I must admit I was a little sceptical when we bought our first RODE Lavalier mic and noted that the only way to connect them to external equipment was to purchase the Micon cable. I noted that there was a small gold-plated thread on one end of the cable and the microphone capsule on the other (I since learned that the microphone capsule itself is screwed onto the cable with the same gold-plated thread). The idea behind this cable is that you can screw a variety of connectors onto the connector end of the cable so the RODE Lavalier can be used in many different environments. For instance, you can screw a TRRS connector onto the connector end when connecting into an iPhone, or you can screw an XLR connector on if you’re going into a Zoom H6. You can even use the RODE Lavalier to connect into a variety of wireless mic transmitters that have, in the past, forced users to use their own microphone capsules because they have a non-standard connector. Is the Micon cable robust? Well we’ve had ours for over 2 years now and to date have not had any problems – but recently one of the shrink-fitted sleeves has come away, causing our cameraman to change microphones on a shoot due to intermittent audio coming from the microphone.
Here’s where the rubber hits the road for many potential purchasers of these products, and where we can see some clear differentiation between the two.
RODE have let their guard down by not providing a robust cable conversion solution for the iPhone 7. Since Apple dropped the 3.5mm TRRS connector from the iPhone 7, you would now need to purchase a 3.5mm TRRS to lightning connector to connect your RODE Lavalier into this phone. Apple produce one for around $12.99 but would you really trust your reputation to a plastic connector with so many possible points of failure? For me that would be a big red flag.
On the other hand, Sennheiser have a fairly robust (albeit with some previously mentioned points of possible cable failure) solution for iPhone 7 users, with the fairly robust lightning connector going straight into this phone.
Where the Sennheiser really comes into it’s own from a usability perspective is when you are using it into an iPhone 6 or 5s for solo recording. The fact that these phones have both a lightning connector and a TRRS connector means you can monitor your recording through headphones as you speak into the microphone.
For everything other than the iPhone 7, the RODE Lavalier is a clear winner from a usability perspective. The Micon cable is key to this because the RODE is not restricted to just being a smartphone microphone. In fact, you can even get a lock-down 3.5mm TRS connector for the Micon cable so you can plug directly into the Sennheiser Evolution G3 wireless transmitter if you so desire.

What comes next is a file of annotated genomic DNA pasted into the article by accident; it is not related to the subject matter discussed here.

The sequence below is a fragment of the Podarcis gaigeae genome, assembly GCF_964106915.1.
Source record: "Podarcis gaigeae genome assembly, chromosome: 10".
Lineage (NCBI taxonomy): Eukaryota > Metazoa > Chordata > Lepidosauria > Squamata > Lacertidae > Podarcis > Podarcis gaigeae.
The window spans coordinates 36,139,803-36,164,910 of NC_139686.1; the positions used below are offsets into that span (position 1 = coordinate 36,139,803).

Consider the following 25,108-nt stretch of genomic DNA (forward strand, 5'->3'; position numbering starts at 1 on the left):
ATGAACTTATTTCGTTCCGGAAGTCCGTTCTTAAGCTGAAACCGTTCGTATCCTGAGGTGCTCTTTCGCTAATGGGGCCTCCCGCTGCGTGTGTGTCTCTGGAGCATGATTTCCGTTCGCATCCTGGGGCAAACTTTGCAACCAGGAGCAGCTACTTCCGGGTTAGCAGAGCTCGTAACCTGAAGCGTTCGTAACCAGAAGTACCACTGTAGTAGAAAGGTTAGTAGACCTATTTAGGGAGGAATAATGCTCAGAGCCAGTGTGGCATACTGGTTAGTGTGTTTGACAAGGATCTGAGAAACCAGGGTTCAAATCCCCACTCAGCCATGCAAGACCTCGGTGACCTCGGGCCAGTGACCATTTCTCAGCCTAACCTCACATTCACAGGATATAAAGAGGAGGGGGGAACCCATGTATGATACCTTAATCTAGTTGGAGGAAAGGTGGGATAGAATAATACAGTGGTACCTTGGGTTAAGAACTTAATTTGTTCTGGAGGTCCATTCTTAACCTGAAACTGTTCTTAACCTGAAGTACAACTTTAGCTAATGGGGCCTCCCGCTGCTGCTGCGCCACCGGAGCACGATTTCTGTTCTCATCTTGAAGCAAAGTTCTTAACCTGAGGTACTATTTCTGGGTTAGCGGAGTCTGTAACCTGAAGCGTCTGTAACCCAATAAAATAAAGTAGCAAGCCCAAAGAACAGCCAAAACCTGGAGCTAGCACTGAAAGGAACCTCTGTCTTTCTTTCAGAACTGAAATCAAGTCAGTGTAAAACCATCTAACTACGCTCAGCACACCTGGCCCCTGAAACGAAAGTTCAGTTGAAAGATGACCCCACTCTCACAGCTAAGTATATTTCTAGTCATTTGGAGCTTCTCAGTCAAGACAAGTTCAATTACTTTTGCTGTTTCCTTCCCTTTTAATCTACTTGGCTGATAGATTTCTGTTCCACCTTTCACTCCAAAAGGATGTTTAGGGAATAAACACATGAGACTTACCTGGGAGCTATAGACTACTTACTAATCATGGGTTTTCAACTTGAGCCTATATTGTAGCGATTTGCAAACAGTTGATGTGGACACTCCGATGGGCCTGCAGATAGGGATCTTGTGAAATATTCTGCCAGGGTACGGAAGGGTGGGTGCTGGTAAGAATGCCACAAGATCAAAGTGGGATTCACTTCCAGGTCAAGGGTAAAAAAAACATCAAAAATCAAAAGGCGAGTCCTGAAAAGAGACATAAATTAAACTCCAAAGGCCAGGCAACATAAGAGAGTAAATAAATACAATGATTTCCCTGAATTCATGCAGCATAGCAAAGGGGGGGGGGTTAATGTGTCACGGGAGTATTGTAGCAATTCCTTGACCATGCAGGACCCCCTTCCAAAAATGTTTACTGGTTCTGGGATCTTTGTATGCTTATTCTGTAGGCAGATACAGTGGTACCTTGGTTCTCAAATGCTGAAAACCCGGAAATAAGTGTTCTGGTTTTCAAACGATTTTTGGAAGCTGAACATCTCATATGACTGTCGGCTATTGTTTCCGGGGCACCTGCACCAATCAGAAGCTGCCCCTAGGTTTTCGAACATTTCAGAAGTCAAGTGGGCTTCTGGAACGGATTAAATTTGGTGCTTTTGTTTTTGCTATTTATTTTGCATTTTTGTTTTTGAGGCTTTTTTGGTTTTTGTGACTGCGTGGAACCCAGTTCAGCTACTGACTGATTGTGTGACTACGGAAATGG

Professional users have become accustomed to paying a premium price for equipment that will almost never let them down. That’s because their reputations can rest on the reliability of their equipment and therefore equipment purchases require careful consideration. Sennheiser equipment has, for many years, fitted into the niche of professional broadcasters who tend to only trust known brands in their field. Therefore, it seems appropriate that Sennheiser’s top of the line digital mic should be priced to the same level as it’s other high-end equipment. But is this extra expense warranted in the DSLR market? At USD$499 for the MKE 2 Digital, you could almost purchase two RODE lavalier mic’s. Is the Sennheiser worth twice the RODE? I tend to think the pricing is a little on the high side – especially when you consider the little brother to the MKE 2 Digital – the ClipMic – is priced competitively at $199 and you would be challenged to hear any difference. However, the ClipMic build quality is not nearly as good as the MKE 2 Digital – or for that matter – the RODE Lavalier.
It seems the two companies are offering two different products for two different markets:
- The MKE 2 Digital and the RODE Lavalier mic’s are aimed at the professional DSLR user/journalist and
- The ClipMic and RODE SmartLav+ ($69) are aimed at the non-professional user.
Sennheiser MKE 2 Digital Sound Quality + Alternative Comparisons
There are many blogs that compare the audio quality of the Sennheiser MKE 2 Digital to other microphones and really the difference is very subjective. An interview recorded with the RODE Lavalier mic and an interview recorded with the Sennheiser MKE 2 Digital will sound pretty much the same – unless you mix the two microphones.
Subjective listening shows the Sennheiser has a bit more sibilance than the RODE and you can see that by looking at the frequency chart supplied with the MKE – there’s a decided lift at around 10,000 Khz, which accounts for that nice crisp top end. The main difference I found between the two microphones was the output levels – with the Sennheiser being considerably more sensitive than the RODE. I don’t think this will be a deal-breaker but it’s worth noting.